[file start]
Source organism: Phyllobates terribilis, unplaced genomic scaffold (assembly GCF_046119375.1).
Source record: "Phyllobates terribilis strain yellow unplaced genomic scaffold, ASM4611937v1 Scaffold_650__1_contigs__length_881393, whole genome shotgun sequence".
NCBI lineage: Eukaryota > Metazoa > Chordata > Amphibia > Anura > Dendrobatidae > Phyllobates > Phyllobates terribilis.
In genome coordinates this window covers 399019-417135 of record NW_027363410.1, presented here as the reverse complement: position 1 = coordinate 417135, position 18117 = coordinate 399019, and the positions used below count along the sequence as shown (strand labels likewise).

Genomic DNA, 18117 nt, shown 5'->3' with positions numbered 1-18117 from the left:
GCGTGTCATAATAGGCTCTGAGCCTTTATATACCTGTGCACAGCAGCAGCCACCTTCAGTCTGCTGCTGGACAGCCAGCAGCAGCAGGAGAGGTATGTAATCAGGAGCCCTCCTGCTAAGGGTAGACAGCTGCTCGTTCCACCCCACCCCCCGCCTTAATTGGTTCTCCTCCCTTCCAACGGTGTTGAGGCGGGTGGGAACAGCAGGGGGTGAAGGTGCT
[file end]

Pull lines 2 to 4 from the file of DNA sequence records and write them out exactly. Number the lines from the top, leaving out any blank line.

Source record: "Phyllobates terribilis strain yellow unplaced genomic scaffold, ASM4611937v1 Scaffold_650__1_contigs__length_881393, whole genome shotgun sequence".
NCBI lineage: Eukaryota > Metazoa > Chordata > Amphibia > Anura > Dendrobatidae > Phyllobates > Phyllobates terribilis.
In genome coordinates this window covers 399019-417135 of record NW_027363410.1, presented here as the reverse complement: position 1 = coordinate 417135, position 18117 = coordinate 399019, and the positions used below count along the sequence as shown (strand labels likewise).